20120526, 20:48  #12  
Noodles
"Mr. Tuch"
Dec 2007
Chennai, India
3·419 Posts 
Quote:
It states that if the number is odd, then multiply by 3, and then add 1, if it is even, then divide by 2. If this process is being continued again and again, then taking any starting number will eventually end in 1 always. I think that it is not being very tough in order to prove this fact, There are more being chances for this to be true, in turn that's what I will feel it repeatedly, in fact Quote:
ஏதாவது எண்ணை எடுத்துக்கொண்டு தொடங்குங்கள். அதை ஒற்றைப்படையாக இருந்தால், மூன்றால் பெருக்கிவிட்டு, ஒன்றை சேருங்கள். இரட்டைப்படையாக இருந்தால், இரண்டால் வகுங்கள். இந்த செயலை தொடர்ந்தால், எல்லாம் எண்களும் எப்பொழுதும் இறுதியில் ஒன்றில் வந்து முடிவடையும் என்று இந்த ஊகம் குறிக்கிறது. நான் இதை உண்மையாக இருக்க அதிக வாய்ப்புகள் இருக்கிறது என்று நினைக்கிறேன். அது போல், இதை நிரூபிக்கவும் மிகவும் எளிதாக இருக்கும் என்று எனக்கு தோன்றுகிறது. சரி? Last fiddled with by Raman on 20120526 at 21:12 

20120526, 21:16  #13  
Basketry That Evening!
"Bunslow the Bold"
Jun 2011
40<A<43 89<O<88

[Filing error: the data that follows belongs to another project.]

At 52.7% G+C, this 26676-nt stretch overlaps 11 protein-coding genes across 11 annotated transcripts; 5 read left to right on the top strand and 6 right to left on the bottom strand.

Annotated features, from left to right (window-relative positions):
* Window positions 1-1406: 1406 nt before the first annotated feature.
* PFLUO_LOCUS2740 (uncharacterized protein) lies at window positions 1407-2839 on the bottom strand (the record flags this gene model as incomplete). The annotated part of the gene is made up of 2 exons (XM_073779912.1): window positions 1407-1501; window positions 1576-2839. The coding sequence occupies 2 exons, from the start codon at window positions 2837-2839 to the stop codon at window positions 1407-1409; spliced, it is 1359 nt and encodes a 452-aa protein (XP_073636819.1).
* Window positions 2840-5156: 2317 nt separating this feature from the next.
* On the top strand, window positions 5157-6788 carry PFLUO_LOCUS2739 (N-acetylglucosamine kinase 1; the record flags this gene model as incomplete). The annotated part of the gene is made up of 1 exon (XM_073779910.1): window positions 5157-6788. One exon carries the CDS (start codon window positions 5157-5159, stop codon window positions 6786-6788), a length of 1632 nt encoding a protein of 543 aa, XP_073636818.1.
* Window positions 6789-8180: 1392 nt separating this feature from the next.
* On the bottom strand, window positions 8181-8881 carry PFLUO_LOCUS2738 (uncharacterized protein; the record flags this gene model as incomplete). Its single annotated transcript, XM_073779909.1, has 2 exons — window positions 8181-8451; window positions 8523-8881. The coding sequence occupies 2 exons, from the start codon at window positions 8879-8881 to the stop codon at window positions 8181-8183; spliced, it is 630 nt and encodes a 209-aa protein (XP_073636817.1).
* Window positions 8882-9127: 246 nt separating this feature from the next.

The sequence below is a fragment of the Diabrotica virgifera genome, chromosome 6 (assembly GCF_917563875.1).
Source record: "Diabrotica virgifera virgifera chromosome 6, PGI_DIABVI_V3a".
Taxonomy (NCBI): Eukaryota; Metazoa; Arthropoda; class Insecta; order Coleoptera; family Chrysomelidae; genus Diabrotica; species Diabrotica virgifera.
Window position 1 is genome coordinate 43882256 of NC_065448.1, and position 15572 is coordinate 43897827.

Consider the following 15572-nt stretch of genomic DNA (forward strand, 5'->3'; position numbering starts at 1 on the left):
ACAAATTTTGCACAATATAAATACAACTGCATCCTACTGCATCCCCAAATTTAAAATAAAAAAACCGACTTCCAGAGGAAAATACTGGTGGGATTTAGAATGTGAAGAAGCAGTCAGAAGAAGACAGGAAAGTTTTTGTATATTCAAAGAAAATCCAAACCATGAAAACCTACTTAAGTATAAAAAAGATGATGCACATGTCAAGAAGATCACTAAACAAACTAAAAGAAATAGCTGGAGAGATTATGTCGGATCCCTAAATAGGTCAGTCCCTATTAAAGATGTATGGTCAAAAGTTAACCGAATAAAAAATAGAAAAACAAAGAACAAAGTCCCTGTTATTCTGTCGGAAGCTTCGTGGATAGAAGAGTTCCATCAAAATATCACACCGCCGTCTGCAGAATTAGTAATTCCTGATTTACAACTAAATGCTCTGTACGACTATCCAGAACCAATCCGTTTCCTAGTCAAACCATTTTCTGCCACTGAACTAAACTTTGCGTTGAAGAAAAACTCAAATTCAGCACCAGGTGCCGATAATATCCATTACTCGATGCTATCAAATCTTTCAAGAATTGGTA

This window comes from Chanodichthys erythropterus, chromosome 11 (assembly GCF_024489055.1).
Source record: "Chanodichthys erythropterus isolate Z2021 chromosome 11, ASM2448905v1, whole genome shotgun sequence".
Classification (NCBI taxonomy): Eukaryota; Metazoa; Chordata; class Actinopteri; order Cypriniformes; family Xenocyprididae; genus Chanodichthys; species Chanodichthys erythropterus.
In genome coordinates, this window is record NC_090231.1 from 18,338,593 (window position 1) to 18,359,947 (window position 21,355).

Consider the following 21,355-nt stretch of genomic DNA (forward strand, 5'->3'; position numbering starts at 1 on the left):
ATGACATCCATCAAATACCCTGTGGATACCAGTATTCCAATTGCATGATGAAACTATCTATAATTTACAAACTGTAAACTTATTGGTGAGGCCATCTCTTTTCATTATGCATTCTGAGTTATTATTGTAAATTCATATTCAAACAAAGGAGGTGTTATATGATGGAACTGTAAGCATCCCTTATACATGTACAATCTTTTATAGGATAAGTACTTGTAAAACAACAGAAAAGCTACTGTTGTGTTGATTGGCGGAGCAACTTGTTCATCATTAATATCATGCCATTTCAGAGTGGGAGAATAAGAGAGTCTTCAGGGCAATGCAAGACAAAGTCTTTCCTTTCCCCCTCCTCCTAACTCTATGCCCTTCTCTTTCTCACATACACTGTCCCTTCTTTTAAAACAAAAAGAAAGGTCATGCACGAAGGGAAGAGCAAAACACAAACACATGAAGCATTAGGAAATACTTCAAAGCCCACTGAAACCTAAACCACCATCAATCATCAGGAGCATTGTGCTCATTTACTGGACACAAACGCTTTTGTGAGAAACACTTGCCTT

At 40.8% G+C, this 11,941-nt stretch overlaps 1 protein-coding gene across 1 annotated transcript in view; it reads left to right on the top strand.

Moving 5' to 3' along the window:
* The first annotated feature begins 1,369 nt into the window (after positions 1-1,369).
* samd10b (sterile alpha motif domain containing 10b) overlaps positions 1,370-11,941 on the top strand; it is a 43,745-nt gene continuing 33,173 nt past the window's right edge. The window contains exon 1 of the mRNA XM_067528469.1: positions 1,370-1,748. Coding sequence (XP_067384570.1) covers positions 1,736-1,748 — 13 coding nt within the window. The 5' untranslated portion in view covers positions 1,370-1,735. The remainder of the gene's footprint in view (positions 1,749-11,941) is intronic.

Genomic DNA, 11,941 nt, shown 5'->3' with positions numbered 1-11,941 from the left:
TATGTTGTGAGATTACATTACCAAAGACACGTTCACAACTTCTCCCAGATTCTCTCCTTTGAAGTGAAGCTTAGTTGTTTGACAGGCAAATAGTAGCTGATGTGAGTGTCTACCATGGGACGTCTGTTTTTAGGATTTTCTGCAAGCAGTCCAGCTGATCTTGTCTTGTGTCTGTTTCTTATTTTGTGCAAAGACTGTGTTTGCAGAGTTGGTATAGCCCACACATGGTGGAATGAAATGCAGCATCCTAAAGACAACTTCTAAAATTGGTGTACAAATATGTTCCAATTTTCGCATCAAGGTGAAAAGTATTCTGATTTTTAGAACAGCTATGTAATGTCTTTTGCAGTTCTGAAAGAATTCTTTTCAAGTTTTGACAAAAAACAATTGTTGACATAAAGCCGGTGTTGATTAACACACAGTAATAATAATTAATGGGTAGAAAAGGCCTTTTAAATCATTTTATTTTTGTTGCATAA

3×29×83 Posts 
Quote:


20120526, 21:23  #14  
"Garambois JeanLuc"
Oct 2011
France
10001000001_{2} Posts 
Quote:
You are wrong ! It's a problem because the demonstration is in french. And the translation on the forum is wrong. If q divides n and q don't divide n^2 then : If n=qA and q and A are coprime Then : sigma(n)=(1+q) sigma(A) And because q==1[m] then m will divide (q+1) So m will divide sigma(n) You have to take q==1[m], it is written in the french demonstration. Did you read the french demonstration or the english demonstration on the forum before posting this message ??? JeanLuc 

20120526, 21:46  #15 
Basketry That Evening!
"Bunslow the Bold"
Jun 2011
40<A<43 89<O<88
3·29·83 Posts 
I'm working on making a (hopefully half decent) translation of the first PDF. I don't understand the first sentence of the proof of theorem 1. "Soient k 2 e/qui vaut m Ak". What's the 'e/qui'? Does it mean something like "Let k>=2 _along with_ an m \in A_k"?
Another note: In the first paragraph, it defines A_k for all l >= 1, but I don't see an l in the definition of the set. (Also, I think there's a typo 'pout' > 'pour' in there.) Also, it's slow going because half the time is spent reproducing the tex. 
20120526, 22:21  #16 
"Robert Gerbicz"
Oct 2005
Hungary
5×17×19 Posts 

20120526, 23:19  #17 
Basketry That Evening!
"Bunslow the Bold"
Jun 2011
40<A<43 89<O<88
3×29×83 Posts 
Here's a stab at translating the first PDF
http://www.aliquotes.com/Aliquote.pdf